Wednesday, June 27, 2012

Three Dramatic Comedies About Personal Identity That Look Interesting

1. Your Sister's Sister
Written and directed by Lynn Shelton.
Like most American men, I love the hell out of Emily Blunt. And I think Mark Duplass is a pretty all-around talented guy. Also, I enjoyed Rosemarie DeWitt in Rachel Getting Married. Now they're all in a dramatic comedy together. And it takes place at a vacation home in the mountains next to a lake. There's late-night drinking. It's mostly conversation. There's a guy losing track of his life. A main theme is sex with friends' sisters. There's almost nothing I don't like about the plot. But it'll most likely take a more dramatic turn about 20 minutes into the movie, and Emily Blunt is going to cry a lot and it's probably going to be wildly charming.

2. Celeste And Jesse Forever
Written by Rashida Jones and Will McCormack. Directed by Lee Toland Krieger.
Anyone who's tried to remain legitimately good friends with their ex immediately after breaking up knows what an insane, unsettling, downright bewildering experience that is. Now there's a movie about it with Andy Samberg and Rashida Jones, who actually co-wrote it. It's going to have a lot of moments of the ex-couple staring at each other and then not able to make eye contact for a while. Is it going to have a rad, moody soundtrack? Good chance. Is it going to make all viewers feel really awkward a whole lot? Probably. Is it a movie that was almost specifically made to be watched by couples drinking cheap red wine? Almost assuredly. Am I going to want to comfort the hell out of Rashida Jones? Fucking...definitely.

3. The Perks Of Being A Wallflower
Written and directed by Stephen Chbosky.
I read the book when I was 16 or 17, and you can't read a better book at that age. I figure it's sort of our generation's Catcher In The Rye. I haven't read it since high school, and, if I read it now, it would probably seem trivial and exhausting (because teenagers are trivial and exhausting). But that book understood teenagers in an almost unnerving way. It had the themes of being simultaneously overwhelmed and underwhelmed, every moment counting, feeling like the world is beautifully endless, and the great shaking terror and hope in the future opening up to you for you to really do something. The movie looks like it'll get it pitch-perfect, seeing as how the book's author also wrote and directed the film. This movie's going to feel like time travel, and I'm probably going to get drunk and call Julia's old house to talk to my teenage self and his goofball, moody, philosophical friends to tell them that everything's going to turn out just fine, but since Julia's parents moved to Oregon, the new people are going to be SO pissed about me crying on the phone and giving them life advice.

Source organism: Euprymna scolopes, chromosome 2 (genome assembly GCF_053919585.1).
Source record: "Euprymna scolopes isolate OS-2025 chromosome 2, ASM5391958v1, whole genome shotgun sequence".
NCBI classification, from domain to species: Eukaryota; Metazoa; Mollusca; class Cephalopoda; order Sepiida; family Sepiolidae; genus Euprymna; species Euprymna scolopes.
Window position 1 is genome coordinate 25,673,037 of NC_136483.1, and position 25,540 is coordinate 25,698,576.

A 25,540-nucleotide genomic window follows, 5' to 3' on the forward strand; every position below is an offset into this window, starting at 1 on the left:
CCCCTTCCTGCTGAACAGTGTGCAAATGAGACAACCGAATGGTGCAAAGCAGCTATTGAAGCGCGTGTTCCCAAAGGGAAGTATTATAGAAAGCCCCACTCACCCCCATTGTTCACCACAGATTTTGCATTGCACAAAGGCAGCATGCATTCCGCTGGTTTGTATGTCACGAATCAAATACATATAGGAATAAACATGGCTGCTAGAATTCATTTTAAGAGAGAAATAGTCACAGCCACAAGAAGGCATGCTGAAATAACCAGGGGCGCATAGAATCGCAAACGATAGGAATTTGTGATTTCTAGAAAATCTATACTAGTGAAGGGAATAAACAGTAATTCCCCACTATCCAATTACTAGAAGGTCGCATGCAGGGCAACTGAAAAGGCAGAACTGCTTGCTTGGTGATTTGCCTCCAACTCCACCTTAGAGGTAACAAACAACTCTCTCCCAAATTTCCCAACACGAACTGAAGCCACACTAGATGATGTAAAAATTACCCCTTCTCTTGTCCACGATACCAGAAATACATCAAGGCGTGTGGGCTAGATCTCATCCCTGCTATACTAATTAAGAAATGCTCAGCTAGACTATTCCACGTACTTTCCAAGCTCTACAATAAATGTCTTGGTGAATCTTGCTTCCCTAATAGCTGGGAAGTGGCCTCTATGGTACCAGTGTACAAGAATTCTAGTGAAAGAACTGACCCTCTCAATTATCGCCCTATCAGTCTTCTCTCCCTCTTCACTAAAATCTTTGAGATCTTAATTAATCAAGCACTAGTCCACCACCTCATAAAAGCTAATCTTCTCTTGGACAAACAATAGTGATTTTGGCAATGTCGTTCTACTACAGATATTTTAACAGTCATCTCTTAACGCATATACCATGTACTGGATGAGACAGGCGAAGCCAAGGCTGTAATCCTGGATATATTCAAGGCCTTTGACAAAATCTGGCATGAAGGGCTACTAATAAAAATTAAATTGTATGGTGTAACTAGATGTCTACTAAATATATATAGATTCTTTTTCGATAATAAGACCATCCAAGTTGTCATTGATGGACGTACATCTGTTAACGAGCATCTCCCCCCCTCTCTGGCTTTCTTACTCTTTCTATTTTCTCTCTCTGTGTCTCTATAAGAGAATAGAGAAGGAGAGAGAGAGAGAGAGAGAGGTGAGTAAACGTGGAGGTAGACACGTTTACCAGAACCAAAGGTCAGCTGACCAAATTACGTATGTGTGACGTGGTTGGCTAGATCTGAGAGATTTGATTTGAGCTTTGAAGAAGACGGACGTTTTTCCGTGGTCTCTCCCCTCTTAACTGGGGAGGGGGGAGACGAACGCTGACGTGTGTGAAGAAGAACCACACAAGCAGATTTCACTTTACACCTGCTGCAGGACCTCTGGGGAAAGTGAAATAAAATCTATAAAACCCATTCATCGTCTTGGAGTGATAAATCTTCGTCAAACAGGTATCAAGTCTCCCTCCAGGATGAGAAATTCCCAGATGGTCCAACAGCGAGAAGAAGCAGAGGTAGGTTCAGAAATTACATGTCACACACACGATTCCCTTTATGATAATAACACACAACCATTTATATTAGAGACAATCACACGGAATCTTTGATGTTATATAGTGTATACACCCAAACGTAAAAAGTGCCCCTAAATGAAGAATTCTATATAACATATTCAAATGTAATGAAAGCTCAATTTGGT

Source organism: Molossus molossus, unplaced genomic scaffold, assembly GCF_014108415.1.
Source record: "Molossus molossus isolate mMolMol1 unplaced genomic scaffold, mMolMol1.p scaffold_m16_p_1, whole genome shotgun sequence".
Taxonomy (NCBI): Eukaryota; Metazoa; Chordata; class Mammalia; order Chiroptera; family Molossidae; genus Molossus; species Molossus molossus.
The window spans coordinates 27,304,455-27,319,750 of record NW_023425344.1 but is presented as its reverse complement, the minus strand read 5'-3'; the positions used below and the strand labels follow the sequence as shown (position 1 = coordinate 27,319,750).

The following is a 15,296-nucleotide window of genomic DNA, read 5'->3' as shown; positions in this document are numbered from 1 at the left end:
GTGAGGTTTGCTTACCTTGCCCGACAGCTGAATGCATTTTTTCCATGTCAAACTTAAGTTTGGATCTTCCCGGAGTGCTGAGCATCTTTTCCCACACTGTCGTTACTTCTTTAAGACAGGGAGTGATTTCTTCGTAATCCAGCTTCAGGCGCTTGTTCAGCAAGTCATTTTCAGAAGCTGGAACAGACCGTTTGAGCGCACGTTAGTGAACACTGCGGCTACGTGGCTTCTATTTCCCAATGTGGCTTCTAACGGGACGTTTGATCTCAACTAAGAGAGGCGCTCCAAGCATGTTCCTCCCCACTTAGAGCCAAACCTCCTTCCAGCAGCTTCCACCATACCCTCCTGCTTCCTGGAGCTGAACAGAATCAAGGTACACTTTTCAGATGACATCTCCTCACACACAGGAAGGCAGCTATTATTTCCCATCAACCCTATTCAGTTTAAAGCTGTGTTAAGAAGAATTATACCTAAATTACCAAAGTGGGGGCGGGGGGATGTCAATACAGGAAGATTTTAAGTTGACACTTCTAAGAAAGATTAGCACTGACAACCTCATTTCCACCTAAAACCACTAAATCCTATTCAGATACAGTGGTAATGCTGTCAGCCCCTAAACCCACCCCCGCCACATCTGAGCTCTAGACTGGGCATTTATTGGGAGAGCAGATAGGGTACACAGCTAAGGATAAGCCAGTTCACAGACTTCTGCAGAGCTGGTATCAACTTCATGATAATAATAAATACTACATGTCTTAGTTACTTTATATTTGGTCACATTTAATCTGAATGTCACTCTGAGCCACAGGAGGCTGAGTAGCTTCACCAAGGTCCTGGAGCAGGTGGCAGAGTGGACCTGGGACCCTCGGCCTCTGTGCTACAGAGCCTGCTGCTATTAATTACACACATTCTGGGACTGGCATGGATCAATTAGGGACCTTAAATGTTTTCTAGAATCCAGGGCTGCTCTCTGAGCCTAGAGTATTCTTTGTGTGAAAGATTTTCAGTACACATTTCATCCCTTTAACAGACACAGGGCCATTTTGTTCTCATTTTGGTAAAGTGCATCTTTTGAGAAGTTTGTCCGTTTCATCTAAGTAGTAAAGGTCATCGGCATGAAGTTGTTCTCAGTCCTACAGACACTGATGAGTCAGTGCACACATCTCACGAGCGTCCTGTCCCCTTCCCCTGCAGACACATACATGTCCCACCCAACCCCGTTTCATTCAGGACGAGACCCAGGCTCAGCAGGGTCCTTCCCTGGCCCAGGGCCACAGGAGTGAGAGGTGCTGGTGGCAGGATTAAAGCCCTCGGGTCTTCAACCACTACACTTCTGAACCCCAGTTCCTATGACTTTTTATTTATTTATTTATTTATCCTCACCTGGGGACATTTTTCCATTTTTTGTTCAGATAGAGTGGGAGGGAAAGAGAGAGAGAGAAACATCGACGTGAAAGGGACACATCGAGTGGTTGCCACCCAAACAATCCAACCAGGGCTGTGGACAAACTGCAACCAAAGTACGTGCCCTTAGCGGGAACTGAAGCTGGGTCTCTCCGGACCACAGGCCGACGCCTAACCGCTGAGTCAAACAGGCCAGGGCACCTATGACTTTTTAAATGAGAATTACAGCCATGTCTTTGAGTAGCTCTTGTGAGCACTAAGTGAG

Tuesday, June 26, 2012

Cerebral: Sambalero

This is an experiment in cerebral writing. Is that a thing, you ask? Maybe. Yes? Fuck, I don't know. I got the idea from Rex when he had me look at Pinterest pictures in a specialized order while listening to a Ryan Adams song when the singer/songwriter was all strung out on heroin. It was pretty awesome. So, I decided to do something sort of similar. This first outing is for women. Ladies, did you ever want to disappear to the South American forests of your untamed heart? Well, then find the song "Sambalero" by Stan Getz and Luiz Bonfá, and play it while reading this simultaneously.

"In The Forest Eternal"
a cerebral narrative to the song "sambalero" by jake kilroy.

It is early evening, and you are in a sundress. The sun has just set, it is beloved darkness that sails over you and whispers a sweet breeze into the pores of your skin. You blink madly, finally deceived by life, you think. There is a live band off to your left and a gorgeous dinner party spread with several tables. Your eyes are trying to seduce your brain. Your stomach aches with energy. Your heart slows to a cough, as if pulling on the final ashes of a bourbon-laced cigar. You are happy. You are more than happy. You have reached the precipice of joy, as it puts its fingers around your waist and breathe into your ear, only to let crystalized laughs float through your head like hot air balloons in spring time.

Your dress and your shoes are the color of a well-groomed lover's teeth, so you stand out in the forest where you cannot place the moon. It hangs above you like a chandelier. You look at the settling sky until your neck groans. You look down again. Somehow, you had not noticed the many people before you when you first snuck into wilderness. They are dancing, and they are happy. They are sick with happiness. It has riddled their bodies perfect. The band plays samba for them, and they move like waves against each other, crashing with salty air pluming from their small mouths like slender, dark engines.